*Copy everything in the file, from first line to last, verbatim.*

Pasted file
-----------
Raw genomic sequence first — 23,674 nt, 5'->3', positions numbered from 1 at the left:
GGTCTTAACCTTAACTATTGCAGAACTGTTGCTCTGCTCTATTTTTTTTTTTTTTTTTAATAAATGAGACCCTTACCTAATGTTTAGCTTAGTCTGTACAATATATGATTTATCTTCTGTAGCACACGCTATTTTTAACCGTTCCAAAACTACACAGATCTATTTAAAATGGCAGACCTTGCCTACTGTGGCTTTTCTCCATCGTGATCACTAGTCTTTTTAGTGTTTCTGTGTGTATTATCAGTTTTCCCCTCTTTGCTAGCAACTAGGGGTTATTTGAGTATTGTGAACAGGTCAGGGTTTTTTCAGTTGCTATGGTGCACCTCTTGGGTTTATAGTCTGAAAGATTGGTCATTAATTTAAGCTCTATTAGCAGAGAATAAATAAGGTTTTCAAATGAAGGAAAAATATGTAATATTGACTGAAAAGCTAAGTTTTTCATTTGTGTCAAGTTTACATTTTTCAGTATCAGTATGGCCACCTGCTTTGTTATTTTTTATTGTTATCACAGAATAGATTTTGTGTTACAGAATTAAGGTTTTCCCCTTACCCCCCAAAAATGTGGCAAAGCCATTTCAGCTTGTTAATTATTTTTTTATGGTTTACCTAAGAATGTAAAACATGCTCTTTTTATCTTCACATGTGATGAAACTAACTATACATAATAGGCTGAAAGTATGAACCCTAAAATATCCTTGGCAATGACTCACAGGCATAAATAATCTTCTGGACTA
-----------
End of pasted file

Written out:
Raw genomic sequence first — 23,674 nt, 5'->3', positions numbered from 1 at the left:
GGTCTTAACCTTAACTATTGCAGAACTGTTGCTCTGCTCTATTTTTTTTTTTTTTTTTAATAAATGAGACCCTTACCTAATGTTTAGCTTAGTCTGTACAATATATGATTTATCTTCTGTAGCACACGCTATTTTTAACCGTTCCAAAACTACACAGATCTATTTAAAATGGCAGACCTTGCCTACTGTGGCTTTTCTCCATCGTGATCACTAGTCTTTTTAGTGTTTCTGTGTGTATTATCAGTTTTCCCCTCTTTGCTAGCAACTAGGGGTTATTTGAGTATTGTGAACAGGTCAGGGTTTTTTCAGTTGCTATGGTGCACCTCTTGGGTTTATAGTCTGAAAGATTGGTCATTAATTTAAGCTCTATTAGCAGAGAATAAATAAGGTTTTCAAATGAAGGAAAAATATGTAATATTGACTGAAAAGCTAAGTTTTTCATTTGTGTCAAGTTTACATTTTTCAGTATCAGTATGGCCACCTGCTTTGTTATTTTTTATTGTTATCACAGAATAGATTTTGTGTTACAGAATTAAGGTTTTCCCCTTACCCCCCAAAAATGTGGCAAAGCCATTTCAGCTTGTTAATTATTTTTTTATGGTTTACCTAAGAATGTAAAACATGCTCTTTTTATCTTCACATGTGATGAAACTAACTATACATAATAGGCTGAAAGTATGAACCCTAAAATATCCTTGGCAATGACTCACAGGCATAAATAATCTTCTGGACTA